Within Hours of 'Sarin Gas Strike' West Already Knew Who Is to Blame. How Come?

First condemn, demonize and point the finger at -- then call for an investigation

Thu, Apr 6, 2017
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One of the signs that we in the West have, as a people, have lost the ability to reason is the increased tendency to rush to judgment whenever a catastrophic event occurs. We saw it a few weeks back when a man called Khalid Masood drove a car into people on Westminster bridge, killing three and injuring many more, before stabbing PC Keith Palmer to death. Within minutes of the attack, it was said to be a terrorist attack, linked to ISIS, even though nothing was known about the man, his motives or his connections at that time.

An even more insidious tendency has been to apportion blame to an individual, group or state, almost immediately after an event, and to then call for an investigation afterwards. One of the worst examples of this was the MH17 plane crash. Within hours, Western politicians and media told the world who was responsible, even thought they could not possibly have known that at the time, given that the plane was shot down over a war zone, with two military units facing each other. But after they had made the claim of culpability, they then went on to call for an investigation. Let’s hope they never get called up for jury service!

The latest in a long list of such incident is the alleged attack using chemical weapons in the town of Khan Sheikhoun in Syria on Tuesday. Within hours, and before any impartial investigation, Western leaders and the media had already blamed the Assad Government for the attack.

As an aside, there are a number of good reasons for doubting that it was carried out by Syrian government forces, although I am not going to fall into the opposite ditch here and rule out that possibility completely. These are simply reasons to doubt:

  1. For one, there are no Western journalists on the ground in the area, and media reports have relied heavily on claims made by the one-man-band based in Coventry, known as the Syrian Observatory for Human Rights, and the al-Qaeda propaganda group known as the White Helmets.
  2. Secondly, both the US and Russia oversaw the destruction of Syria’s stockpile of chemical weapons back in 2013. This of course doesn’t rule out the possibility that they may have kept some somewhere, or that they may have produced some since, but for what it’s worth, the Organisation for the Prohibition of Chemical Weapons-UN Joint Mission in Syria, concluded in 2013 that all chemical weapons have been removed from Syria.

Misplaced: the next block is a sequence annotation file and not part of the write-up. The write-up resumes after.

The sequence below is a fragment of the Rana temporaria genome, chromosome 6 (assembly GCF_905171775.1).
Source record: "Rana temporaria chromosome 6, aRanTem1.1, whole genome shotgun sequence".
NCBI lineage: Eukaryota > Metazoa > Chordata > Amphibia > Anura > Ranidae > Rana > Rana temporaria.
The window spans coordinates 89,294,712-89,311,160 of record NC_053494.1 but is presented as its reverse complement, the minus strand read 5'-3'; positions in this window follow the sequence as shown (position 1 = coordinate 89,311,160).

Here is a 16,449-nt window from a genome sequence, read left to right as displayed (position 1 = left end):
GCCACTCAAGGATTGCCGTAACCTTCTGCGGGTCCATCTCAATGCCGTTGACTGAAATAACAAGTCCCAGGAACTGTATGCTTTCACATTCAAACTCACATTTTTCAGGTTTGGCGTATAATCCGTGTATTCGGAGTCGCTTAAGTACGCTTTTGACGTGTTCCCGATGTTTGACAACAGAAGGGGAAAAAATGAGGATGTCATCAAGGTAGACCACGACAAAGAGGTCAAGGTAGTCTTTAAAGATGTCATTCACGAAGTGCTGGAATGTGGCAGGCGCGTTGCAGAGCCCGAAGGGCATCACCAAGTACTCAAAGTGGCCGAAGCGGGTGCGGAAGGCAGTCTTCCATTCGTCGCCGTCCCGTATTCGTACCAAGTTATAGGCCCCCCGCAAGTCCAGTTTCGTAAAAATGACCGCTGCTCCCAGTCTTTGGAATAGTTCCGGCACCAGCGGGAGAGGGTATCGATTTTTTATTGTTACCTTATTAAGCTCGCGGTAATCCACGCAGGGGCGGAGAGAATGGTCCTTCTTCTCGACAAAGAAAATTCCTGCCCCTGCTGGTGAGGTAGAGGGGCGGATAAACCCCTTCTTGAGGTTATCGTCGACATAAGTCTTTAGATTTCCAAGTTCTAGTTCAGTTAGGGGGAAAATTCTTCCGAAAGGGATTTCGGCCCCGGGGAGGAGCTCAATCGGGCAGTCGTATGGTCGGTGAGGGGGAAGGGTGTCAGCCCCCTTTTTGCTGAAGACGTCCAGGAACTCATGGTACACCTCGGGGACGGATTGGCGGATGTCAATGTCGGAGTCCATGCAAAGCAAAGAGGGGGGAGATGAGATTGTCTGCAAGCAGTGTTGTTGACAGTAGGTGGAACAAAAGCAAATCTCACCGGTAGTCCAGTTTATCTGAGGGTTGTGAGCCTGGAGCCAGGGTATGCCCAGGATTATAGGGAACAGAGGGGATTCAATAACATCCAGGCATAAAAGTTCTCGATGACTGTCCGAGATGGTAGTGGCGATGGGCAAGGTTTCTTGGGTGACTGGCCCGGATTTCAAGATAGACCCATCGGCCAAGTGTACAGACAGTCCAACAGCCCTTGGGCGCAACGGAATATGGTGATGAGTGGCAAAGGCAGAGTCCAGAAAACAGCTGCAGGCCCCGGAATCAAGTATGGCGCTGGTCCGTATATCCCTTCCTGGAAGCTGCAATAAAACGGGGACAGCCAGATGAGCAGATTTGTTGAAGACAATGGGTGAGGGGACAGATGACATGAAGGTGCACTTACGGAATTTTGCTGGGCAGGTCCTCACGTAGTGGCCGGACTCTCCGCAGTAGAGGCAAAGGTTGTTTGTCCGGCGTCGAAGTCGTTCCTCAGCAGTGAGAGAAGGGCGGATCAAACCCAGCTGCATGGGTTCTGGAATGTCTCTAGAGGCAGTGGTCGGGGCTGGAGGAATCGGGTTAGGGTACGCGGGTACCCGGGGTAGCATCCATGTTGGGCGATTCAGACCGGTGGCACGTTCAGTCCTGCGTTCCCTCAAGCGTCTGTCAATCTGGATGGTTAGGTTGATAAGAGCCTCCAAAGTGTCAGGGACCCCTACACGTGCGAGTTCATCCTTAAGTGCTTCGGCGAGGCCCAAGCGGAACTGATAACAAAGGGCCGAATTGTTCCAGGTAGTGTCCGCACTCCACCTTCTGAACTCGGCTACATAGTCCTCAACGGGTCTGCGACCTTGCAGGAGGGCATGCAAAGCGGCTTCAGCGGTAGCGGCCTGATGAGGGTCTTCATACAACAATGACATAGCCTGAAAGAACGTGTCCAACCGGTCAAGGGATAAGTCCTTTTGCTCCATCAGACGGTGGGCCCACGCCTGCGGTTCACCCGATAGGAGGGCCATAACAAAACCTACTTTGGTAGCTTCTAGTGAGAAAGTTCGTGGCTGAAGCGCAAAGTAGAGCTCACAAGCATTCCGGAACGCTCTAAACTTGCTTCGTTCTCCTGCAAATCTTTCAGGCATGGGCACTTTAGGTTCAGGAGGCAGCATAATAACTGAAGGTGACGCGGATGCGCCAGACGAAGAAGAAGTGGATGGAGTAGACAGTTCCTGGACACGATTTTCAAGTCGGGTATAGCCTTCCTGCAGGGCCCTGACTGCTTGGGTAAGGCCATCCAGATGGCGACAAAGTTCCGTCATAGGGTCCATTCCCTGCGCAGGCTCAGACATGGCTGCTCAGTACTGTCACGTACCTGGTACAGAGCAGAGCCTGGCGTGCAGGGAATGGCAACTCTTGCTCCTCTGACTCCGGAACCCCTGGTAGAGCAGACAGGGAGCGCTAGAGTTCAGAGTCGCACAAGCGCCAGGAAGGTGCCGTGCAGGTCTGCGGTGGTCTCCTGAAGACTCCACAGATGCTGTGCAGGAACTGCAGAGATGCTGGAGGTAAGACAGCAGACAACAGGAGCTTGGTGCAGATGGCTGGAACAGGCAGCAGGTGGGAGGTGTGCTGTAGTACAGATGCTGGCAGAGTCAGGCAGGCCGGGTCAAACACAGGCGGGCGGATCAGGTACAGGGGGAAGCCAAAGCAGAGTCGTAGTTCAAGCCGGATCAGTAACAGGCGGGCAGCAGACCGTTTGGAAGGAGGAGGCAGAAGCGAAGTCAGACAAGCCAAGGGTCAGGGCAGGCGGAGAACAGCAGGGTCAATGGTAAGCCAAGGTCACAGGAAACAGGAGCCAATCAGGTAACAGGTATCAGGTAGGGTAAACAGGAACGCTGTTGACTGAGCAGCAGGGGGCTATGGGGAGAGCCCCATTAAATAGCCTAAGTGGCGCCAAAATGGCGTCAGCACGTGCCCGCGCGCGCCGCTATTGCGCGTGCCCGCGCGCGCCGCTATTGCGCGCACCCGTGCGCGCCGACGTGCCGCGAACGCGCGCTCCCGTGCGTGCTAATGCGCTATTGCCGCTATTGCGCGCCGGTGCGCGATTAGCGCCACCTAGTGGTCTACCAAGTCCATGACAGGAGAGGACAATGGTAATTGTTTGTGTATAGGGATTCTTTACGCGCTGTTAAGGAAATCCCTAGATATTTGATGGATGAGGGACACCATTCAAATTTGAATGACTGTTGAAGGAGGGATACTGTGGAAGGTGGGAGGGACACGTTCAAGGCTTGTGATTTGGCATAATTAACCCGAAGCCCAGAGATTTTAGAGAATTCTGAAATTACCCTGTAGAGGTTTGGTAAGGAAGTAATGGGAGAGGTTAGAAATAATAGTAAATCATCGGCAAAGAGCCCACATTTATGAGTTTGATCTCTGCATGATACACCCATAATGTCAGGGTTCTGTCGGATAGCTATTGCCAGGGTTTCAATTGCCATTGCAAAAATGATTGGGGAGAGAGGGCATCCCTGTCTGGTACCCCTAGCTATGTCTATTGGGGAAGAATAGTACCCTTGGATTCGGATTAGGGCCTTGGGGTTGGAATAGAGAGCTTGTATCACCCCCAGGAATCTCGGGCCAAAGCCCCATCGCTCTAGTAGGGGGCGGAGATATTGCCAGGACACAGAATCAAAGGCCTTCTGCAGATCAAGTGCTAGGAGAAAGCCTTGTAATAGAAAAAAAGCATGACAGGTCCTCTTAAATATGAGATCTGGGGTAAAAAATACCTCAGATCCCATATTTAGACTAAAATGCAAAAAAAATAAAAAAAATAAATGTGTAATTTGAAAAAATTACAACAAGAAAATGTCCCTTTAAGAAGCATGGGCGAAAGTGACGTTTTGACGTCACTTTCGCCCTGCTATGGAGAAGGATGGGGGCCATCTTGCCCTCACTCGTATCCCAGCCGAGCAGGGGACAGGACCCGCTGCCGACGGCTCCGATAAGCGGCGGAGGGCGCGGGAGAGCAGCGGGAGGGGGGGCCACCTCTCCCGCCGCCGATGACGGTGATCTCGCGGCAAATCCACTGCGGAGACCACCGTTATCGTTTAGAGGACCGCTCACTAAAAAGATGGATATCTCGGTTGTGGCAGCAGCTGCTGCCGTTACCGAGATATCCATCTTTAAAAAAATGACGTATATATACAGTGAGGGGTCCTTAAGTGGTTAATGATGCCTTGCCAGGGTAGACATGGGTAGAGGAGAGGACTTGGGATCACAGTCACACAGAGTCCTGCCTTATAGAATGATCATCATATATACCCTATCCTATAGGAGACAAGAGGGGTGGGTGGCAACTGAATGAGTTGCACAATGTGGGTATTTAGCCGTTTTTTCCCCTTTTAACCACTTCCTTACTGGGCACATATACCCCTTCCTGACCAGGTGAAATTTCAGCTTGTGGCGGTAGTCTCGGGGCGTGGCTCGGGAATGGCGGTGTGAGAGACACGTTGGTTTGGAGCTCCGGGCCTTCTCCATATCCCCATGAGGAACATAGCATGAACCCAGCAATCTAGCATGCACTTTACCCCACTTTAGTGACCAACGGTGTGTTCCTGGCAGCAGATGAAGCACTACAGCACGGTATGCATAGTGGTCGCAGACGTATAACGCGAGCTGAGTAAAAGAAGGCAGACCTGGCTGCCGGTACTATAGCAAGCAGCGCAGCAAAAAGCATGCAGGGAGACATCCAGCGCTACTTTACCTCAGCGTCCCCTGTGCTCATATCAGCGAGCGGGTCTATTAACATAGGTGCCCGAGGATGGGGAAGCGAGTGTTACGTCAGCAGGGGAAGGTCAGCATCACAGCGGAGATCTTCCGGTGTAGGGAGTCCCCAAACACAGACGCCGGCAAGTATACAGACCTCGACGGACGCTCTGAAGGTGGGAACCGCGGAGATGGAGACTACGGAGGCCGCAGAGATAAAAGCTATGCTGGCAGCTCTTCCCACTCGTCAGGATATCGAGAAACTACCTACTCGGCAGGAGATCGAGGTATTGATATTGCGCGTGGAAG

3. But the most compelling reason for doubting the claims being made that the Assad Government launched a chemical attack is simply to ask the question, why would they do this? Any such attack would be bound to be reported on around the world and equally bound to draw some kind of response from those nations who have been trying to find pretexts to get rid of Assad before this conflict even started.

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The other thing to consider in these types of cases, as with any crime that has been committed, is that old chestnut known as “any other plausible explanations.” With the Westminster attack, were there any other plausible explanations than terrorism? Of course there were. A lone wolf attack, rather than an attack by a terrorist organisation, for instance. What about MH17? Again, of course there were, especially given that the Ukrainian forces had BUK missiles in the area on the day of the crash.

What about the Khan Sheikhoun attack? Of course there are other explanations, including the possibility that the Syrian air force destroyed a terrorist munitions depot which was producing chemical weapons, as the Russian military have alleged.

But if other possibilities exist, and if an investigation has not even started, let alone finished, why have the likes of Nikki Haley and her boss, the increasingly belligerent Donald Trump, coming out with statements saying with certainty who was behind the attack? And furthermore, why do they now seem to be threatening military action?

As a general rule, when someone comes out with a cast-iron accusation without either knowing the facts or bothering to explain why they are so certain in the absence of evidence, that’s a rat you can smell. And when you hear them coming out and saying that they are going to take action on the basis of their unproven assertions, which probably means of a military type, be assured that you are now smelling a Trump-sized rat.

I know that some will think I’m an apologist for Bashar al-Assad here. So be it. I am an apologist for no one here. I simply believe too much in the importance of facts and evidence over assertions and hearsay to swallow at face value what the entire Western media and the likes of Trump and Haley are saying.

Maybe they’re right. Maybe Assad did gas his own people. Then again maybe he didn’t. They don’t know that. But rational people and rational countries do not rely on such assertions and assumptions. They wait for the evidence to come in, rather than making wild, unsubstantiated and dangerous statements. But we can scarcely be called rational anymore. This whole thing may well lead to a huge and very devastating war unless we regain our ability to reason quickly.

Source: TheBlogMire

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